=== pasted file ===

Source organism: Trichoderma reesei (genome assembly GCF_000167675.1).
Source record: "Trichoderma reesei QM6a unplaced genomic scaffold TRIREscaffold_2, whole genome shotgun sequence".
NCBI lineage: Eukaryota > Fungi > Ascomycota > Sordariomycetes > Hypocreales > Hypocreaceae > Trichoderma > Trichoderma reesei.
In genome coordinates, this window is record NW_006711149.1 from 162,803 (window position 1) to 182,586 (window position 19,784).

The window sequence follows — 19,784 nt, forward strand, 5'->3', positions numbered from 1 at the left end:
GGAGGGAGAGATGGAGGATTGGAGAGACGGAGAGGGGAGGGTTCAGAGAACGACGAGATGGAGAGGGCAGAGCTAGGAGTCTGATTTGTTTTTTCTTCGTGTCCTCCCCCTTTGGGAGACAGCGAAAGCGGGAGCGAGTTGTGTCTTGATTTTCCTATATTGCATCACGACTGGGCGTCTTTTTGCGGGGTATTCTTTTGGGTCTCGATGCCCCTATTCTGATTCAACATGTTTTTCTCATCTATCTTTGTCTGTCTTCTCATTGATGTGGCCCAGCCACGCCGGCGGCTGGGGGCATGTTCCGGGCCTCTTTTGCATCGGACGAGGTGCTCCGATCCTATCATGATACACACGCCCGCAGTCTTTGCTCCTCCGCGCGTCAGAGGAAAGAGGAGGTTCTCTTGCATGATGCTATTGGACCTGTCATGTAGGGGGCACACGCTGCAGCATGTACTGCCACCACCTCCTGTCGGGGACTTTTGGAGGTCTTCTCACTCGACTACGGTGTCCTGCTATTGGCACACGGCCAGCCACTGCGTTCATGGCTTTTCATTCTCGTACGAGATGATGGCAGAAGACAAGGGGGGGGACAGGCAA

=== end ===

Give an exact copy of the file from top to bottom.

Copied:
Source organism: Trichoderma reesei (genome assembly GCF_000167675.1).
Source record: "Trichoderma reesei QM6a unplaced genomic scaffold TRIREscaffold_2, whole genome shotgun sequence".
NCBI lineage: Eukaryota > Fungi > Ascomycota > Sordariomycetes > Hypocreales > Hypocreaceae > Trichoderma > Trichoderma reesei.
In genome coordinates, this window is record NW_006711149.1 from 162,803 (window position 1) to 182,586 (window position 19,784).

The window sequence follows — 19,784 nt, forward strand, 5'->3', positions numbered from 1 at the left end:
GGAGGGAGAGATGGAGGATTGGAGAGACGGAGAGGGGAGGGTTCAGAGAACGACGAGATGGAGAGGGCAGAGCTAGGAGTCTGATTTGTTTTTTCTTCGTGTCCTCCCCCTTTGGGAGACAGCGAAAGCGGGAGCGAGTTGTGTCTTGATTTTCCTATATTGCATCACGACTGGGCGTCTTTTTGCGGGGTATTCTTTTGGGTCTCGATGCCCCTATTCTGATTCAACATGTTTTTCTCATCTATCTTTGTCTGTCTTCTCATTGATGTGGCCCAGCCACGCCGGCGGCTGGGGGCATGTTCCGGGCCTCTTTTGCATCGGACGAGGTGCTCCGATCCTATCATGATACACACGCCCGCAGTCTTTGCTCCTCCGCGCGTCAGAGGAAAGAGGAGGTTCTCTTGCATGATGCTATTGGACCTGTCATGTAGGGGGCACACGCTGCAGCATGTACTGCCACCACCTCCTGTCGGGGACTTTTGGAGGTCTTCTCACTCGACTACGGTGTCCTGCTATTGGCACACGGCCAGCCACTGCGTTCATGGCTTTTCATTCTCGTACGAGATGATGGCAGAAGACAAGGGGGGGGACAGGCAA